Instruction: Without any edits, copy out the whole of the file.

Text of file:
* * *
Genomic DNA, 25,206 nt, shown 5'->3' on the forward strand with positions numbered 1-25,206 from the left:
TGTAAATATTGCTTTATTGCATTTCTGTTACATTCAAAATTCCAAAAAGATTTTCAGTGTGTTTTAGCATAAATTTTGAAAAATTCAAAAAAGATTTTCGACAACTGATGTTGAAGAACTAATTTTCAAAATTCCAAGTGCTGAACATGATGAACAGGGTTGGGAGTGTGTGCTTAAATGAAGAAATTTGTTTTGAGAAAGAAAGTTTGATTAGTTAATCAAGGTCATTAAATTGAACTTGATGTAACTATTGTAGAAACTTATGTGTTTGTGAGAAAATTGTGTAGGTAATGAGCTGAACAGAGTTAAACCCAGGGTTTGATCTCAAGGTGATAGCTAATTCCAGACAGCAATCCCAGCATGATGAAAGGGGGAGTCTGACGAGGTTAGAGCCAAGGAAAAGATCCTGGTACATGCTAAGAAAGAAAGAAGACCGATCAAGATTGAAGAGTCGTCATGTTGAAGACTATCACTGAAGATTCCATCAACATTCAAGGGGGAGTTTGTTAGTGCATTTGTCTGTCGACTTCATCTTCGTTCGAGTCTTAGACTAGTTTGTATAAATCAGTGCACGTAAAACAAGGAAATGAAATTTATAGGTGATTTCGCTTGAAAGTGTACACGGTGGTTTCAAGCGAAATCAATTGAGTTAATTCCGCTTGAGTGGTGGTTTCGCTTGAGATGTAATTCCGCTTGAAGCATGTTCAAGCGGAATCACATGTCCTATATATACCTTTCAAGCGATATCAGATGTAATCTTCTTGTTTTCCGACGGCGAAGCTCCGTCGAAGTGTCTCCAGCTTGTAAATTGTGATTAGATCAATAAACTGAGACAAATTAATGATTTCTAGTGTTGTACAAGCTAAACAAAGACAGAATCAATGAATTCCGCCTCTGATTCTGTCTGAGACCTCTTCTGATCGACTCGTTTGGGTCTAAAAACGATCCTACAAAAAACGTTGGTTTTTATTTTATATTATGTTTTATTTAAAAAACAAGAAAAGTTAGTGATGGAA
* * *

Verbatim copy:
Genomic DNA, 25,206 nt, shown 5'->3' on the forward strand with positions numbered 1-25,206 from the left:
TGTAAATATTGCTTTATTGCATTTCTGTTACATTCAAAATTCCAAAAAGATTTTCAGTGTGTTTTAGCATAAATTTTGAAAAATTCAAAAAAGATTTTCGACAACTGATGTTGAAGAACTAATTTTCAAAATTCCAAGTGCTGAACATGATGAACAGGGTTGGGAGTGTGTGCTTAAATGAAGAAATTTGTTTTGAGAAAGAAAGTTTGATTAGTTAATCAAGGTCATTAAATTGAACTTGATGTAACTATTGTAGAAACTTATGTGTTTGTGAGAAAATTGTGTAGGTAATGAGCTGAACAGAGTTAAACCCAGGGTTTGATCTCAAGGTGATAGCTAATTCCAGACAGCAATCCCAGCATGATGAAAGGGGGAGTCTGACGAGGTTAGAGCCAAGGAAAAGATCCTGGTACATGCTAAGAAAGAAAGAAGACCGATCAAGATTGAAGAGTCGTCATGTTGAAGACTATCACTGAAGATTCCATCAACATTCAAGGGGGAGTTTGTTAGTGCATTTGTCTGTCGACTTCATCTTCGTTCGAGTCTTAGACTAGTTTGTATAAATCAGTGCACGTAAAACAAGGAAATGAAATTTATAGGTGATTTCGCTTGAAAGTGTACACGGTGGTTTCAAGCGAAATCAATTGAGTTAATTCCGCTTGAGTGGTGGTTTCGCTTGAGATGTAATTCCGCTTGAAGCATGTTCAAGCGGAATCACATGTCCTATATATACCTTTCAAGCGATATCAGATGTAATCTTCTTGTTTTCCGACGGCGAAGCTCCGTCGAAGTGTCTCCAGCTTGTAAATTGTGATTAGATCAATAAACTGAGACAAATTAATGATTTCTAGTGTTGTACAAGCTAAACAAAGACAGAATCAATGAATTCCGCCTCTGATTCTGTCTGAGACCTCTTCTGATCGACTCGTTTGGGTCTAAAAACGATCCTACAAAAAACGTTGGTTTTTATTTTATATTATGTTTTATTTAAAAAACAAGAAAAGTTAGTGATGGAA